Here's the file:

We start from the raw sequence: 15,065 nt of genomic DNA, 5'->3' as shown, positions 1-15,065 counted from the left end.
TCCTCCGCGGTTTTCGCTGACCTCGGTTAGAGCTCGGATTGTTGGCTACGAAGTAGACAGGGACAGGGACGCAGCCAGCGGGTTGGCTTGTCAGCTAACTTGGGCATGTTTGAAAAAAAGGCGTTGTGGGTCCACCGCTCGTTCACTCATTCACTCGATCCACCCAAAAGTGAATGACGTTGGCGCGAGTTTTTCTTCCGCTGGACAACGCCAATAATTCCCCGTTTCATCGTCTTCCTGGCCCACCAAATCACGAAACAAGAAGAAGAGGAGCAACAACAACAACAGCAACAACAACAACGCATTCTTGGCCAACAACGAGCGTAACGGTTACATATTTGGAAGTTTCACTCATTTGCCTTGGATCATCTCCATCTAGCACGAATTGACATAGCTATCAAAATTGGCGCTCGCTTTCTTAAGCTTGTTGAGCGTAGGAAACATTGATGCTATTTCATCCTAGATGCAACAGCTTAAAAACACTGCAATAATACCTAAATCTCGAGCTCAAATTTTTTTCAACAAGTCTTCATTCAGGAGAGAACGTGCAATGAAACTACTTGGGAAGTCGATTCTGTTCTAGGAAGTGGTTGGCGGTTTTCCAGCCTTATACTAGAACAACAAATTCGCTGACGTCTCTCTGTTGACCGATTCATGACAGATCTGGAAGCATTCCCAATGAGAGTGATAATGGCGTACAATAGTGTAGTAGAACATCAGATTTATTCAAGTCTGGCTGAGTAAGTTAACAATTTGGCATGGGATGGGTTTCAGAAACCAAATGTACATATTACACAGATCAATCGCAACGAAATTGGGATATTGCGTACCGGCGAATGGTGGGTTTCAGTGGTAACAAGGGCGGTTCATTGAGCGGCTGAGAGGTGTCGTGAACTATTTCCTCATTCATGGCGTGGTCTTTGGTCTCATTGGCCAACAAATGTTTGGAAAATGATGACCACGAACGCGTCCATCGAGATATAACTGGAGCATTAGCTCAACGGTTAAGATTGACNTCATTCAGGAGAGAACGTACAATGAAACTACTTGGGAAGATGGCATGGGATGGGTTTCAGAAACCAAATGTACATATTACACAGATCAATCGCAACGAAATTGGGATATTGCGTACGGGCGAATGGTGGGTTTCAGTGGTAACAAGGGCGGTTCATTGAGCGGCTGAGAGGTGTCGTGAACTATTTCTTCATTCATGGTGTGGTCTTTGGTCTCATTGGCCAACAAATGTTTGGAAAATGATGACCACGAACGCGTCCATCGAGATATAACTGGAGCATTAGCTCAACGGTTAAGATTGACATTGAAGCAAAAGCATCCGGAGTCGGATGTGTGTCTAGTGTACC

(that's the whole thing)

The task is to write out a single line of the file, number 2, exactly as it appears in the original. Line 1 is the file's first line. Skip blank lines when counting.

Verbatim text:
TCCTCCGCGGTTTTCGCTGACCTCGGTTAGAGCTCGGATTGTTGGCTACGAAGTAGACAGGGACAGGGACGCAGCCAGCGGGTTGGCTTGTCAGCTAACTTGGGCATGTTTGAAAAAAAGGCGTTGTGGGTCCACCGCTCGTTCACTCATTCACTCGATCCACCCAAAAGTGAATGACGTTGGCGCGAGTTTTTCTTCCGCTGGACAACGCCAATAATTCCCCGTTTCATCGTCTTCCTGGCCCACCAAATCACGAAACAAGAAGAAGAGGAGCAACAACAACAACAGCAACAACAACAACGCATTCTTGGCCAACAACGAGCGTAACGGTTACATATTTGGAAGTTTCACTCATTTGCCTTGGATCATCTCCATCTAGCACGAATTGACATAGCTATCAAAATTGGCGCTCGCTTTCTTAAGCTTGTTGAGCGTAGGAAACATTGATGCTATTTCATCCTAGATGCAACAGCTTAAAAACACTGCAATAATACCTAAATCTCGAGCTCAAATTTTTTTCAACAAGTCTTCATTCAGGAGAGAACGTGCAATGAAACTACTTGGGAAGTCGATTCTGTTCTAGGAAGTGGTTGGCGGTTTTCCAGCCTTATACTAGAACAACAAATTCGCTGACGTCTCTCTGTTGACCGATTCATGACAGATCTGGAAGCATTCCCAATGAGAGTGATAATGGCGTACAATAGTGTAGTAGAACATCAGATTTATTCAAGTCTGGCTGAGTAAGTTAACAATTTGGCATGGGATGGGTTTCAGAAACCAAATGTACATATTACACAGATCAATCGCAACGAAATTGGGATATTGCGTACCGGCGAATGGTGGGTTTCAGTGGTAACAAGGGCGGTTCATTGAGCGGCTGAGAGGTGTCGTGAACTATTTCCTCATTCATGGCGTGGTCTTTGGTCTCATTGGCCAACAAATGTTTGGAAAATGATGACCACGAACGCGTCCATCGAGATATAACTGGAGCATTAGCTCAACGGTTAAGATTGACNTCATTCAGGAGAGAACGTACAATGAAACTACTTGGGAAGATGGCATGGGATGGGTTTCAGAAACCAAATGTACATATTACACAGATCAATCGCAACGAAATTGGGATATTGCGTACGGGCGAATGGTGGGTTTCAGTGGTAACAAGGGCGGTTCATTGAGCGGCTGAGAGGTGTCGTGAACTATTTCTTCATTCATGGTGTGGTCTTTGGTCTCATTGGCCAACAAATGTTTGGAAAATGATGACCACGAACGCGTCCATCGAGATATAACTGGAGCATTAGCTCAACGGTTAAGATTGACATTGAAGCAAAAGCATCCGGAGTCGGATGTGTGTCTAGTGTACC